Ethics, Market and Government Failure, and Globalization: Perspectives on Debt and Finance

J. E. Stiglitz

in Sovereign Debt at the Crossroads

Published in print April 2006 | ISBN: 9780195168006
Published online May 2006 | e-ISBN: 9780199783458 | DOI:
 Ethics, Market and Government Failure, and Globalization: Perspectives on Debt and Finance

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This chapter looks at the ethical aspects of globalization during the 1990s. It argues that in the way that they have sought to shape globalization, the advanced industrial countries and some of the multilateral institutions that they control have violated some basic ethical norms. Three central issues in the context of global finance are analyzed: the design of debt contracts between developed and developing countries and other aspects of lending behavior; the consequences of excessive debt; and broader issues associated with the global reserve system. Three types of ethical problems are discussed: (1) where markets (or international institutions) take advantage of their “power” and the weaknesses of the developing country to pursue their own interests at the expense of or risk to those in the developing countries; (2) where international financial institutions provide advice that works to the disadvantage of the developing countries; and (3) where the markets, and especially the international financial institutions, have not done as much as they could for the well-being of the developed countries.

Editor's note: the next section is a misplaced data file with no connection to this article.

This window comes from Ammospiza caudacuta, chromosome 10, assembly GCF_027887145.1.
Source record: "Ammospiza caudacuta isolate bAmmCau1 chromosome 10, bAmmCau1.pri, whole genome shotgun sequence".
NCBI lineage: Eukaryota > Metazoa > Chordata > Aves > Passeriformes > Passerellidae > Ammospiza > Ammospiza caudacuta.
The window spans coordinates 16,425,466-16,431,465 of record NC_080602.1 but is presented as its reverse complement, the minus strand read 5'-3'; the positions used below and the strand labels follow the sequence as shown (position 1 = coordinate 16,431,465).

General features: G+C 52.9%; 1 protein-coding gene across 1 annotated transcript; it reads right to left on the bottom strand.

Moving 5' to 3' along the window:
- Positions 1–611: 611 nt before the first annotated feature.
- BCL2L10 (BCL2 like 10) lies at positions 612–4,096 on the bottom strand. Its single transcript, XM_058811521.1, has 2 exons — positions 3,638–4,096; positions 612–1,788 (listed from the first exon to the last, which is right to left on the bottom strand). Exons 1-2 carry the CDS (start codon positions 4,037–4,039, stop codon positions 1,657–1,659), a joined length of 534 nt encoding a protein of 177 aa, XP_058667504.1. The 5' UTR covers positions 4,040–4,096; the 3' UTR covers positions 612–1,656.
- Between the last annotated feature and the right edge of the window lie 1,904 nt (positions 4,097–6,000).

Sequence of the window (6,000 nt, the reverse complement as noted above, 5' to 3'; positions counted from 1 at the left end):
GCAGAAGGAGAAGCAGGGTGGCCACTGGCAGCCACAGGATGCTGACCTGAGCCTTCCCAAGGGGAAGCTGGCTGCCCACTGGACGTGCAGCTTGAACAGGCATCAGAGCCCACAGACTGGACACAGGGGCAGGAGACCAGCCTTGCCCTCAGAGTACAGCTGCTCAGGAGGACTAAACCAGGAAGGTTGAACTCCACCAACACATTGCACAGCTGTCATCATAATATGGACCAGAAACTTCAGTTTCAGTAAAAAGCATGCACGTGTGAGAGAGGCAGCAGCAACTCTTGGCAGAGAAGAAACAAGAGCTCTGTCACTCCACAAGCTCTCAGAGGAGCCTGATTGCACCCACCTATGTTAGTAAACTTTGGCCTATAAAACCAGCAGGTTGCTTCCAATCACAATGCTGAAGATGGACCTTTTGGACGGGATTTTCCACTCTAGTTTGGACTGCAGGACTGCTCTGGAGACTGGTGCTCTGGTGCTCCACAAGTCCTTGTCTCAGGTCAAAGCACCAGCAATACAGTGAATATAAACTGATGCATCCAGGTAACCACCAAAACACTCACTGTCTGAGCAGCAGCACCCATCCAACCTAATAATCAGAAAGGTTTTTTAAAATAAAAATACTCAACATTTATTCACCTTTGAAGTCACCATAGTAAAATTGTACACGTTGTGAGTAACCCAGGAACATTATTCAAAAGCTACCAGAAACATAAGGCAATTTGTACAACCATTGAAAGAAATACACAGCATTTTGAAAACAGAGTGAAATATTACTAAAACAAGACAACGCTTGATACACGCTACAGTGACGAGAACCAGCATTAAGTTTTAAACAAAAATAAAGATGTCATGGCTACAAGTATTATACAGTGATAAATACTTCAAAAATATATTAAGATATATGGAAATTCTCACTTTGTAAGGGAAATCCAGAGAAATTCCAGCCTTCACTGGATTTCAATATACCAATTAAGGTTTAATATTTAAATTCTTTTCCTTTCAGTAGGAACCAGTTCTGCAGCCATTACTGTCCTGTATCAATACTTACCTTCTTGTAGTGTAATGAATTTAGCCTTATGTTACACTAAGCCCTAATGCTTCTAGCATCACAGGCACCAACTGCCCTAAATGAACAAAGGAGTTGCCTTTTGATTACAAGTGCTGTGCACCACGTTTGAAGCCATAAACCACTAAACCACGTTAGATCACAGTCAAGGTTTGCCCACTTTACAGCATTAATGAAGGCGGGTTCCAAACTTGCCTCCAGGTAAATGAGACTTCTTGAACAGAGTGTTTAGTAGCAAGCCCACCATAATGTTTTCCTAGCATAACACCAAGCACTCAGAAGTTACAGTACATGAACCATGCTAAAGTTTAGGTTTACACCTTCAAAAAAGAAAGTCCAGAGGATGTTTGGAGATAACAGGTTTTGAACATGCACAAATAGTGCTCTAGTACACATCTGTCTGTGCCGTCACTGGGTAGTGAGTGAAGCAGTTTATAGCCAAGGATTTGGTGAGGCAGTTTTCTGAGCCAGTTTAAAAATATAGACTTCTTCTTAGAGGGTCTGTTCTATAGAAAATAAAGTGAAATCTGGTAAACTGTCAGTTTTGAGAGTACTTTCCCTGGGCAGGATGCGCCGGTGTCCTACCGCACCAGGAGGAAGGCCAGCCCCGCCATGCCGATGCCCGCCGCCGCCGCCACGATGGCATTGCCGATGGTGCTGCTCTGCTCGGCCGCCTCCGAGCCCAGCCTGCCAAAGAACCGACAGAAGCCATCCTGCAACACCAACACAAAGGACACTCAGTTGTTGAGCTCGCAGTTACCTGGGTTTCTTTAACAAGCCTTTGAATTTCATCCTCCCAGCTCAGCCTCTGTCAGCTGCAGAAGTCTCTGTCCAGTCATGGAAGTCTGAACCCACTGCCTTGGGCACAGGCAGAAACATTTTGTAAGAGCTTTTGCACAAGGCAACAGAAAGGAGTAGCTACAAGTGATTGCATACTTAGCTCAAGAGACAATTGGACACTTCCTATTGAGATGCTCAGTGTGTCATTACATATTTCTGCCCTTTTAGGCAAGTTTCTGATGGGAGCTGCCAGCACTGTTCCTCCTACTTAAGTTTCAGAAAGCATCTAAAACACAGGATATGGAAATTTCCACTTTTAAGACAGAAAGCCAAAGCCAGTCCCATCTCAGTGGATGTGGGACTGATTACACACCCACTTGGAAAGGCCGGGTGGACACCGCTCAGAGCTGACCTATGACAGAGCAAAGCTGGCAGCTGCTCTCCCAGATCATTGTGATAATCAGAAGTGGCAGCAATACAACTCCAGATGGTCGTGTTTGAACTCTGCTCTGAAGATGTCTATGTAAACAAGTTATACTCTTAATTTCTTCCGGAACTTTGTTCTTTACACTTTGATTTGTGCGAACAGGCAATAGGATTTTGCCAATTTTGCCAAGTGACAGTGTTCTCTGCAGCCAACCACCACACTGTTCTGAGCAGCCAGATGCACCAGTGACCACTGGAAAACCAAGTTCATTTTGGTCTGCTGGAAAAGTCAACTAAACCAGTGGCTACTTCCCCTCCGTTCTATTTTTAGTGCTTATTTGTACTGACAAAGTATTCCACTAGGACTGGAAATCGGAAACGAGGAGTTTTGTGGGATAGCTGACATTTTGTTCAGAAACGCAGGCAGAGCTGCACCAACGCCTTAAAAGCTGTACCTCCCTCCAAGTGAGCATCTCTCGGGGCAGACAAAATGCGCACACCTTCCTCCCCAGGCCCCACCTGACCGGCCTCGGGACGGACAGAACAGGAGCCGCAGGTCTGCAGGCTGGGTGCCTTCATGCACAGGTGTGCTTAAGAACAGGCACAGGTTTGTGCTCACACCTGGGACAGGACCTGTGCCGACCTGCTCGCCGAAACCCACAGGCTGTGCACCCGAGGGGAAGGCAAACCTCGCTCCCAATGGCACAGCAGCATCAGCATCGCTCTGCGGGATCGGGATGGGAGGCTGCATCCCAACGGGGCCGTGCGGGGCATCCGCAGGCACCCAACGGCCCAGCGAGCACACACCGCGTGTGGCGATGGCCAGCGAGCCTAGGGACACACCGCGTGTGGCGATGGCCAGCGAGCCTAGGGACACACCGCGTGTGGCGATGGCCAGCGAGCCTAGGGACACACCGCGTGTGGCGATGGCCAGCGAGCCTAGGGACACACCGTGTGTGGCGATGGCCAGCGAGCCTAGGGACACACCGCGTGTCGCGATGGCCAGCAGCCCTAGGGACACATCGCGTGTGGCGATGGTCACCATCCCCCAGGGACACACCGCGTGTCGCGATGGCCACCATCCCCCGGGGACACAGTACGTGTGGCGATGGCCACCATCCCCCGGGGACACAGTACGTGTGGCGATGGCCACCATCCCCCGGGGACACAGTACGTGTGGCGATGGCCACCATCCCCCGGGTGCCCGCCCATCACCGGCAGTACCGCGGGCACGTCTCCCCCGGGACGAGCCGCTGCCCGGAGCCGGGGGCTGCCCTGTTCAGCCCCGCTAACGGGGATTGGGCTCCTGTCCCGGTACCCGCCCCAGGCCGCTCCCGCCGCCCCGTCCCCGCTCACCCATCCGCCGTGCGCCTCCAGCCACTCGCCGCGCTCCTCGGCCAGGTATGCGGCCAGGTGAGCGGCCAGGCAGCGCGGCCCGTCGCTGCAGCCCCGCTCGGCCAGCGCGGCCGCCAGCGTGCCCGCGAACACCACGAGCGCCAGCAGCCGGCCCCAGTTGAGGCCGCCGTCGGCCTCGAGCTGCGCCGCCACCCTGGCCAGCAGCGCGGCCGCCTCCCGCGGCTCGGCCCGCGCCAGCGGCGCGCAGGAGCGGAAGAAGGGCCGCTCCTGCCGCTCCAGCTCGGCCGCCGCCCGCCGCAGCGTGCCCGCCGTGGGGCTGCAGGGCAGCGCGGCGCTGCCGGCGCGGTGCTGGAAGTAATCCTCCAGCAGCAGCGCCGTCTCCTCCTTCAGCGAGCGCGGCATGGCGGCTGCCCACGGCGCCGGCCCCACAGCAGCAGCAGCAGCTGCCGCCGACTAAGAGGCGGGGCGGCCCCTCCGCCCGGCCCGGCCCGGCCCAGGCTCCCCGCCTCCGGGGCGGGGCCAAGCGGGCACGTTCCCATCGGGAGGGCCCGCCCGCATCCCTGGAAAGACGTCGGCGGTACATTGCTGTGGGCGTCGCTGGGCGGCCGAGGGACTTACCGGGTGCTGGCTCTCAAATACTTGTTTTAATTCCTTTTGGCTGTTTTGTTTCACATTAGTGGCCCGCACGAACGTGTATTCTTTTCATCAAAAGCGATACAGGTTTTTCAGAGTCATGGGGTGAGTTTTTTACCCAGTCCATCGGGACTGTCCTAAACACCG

Keywords: global finance; lending behavior; developing countries; bankruptcy regimes; debt forgiveness; global economic system

Chapter.  7768 words. 

Subjects: Economic Development and Growth

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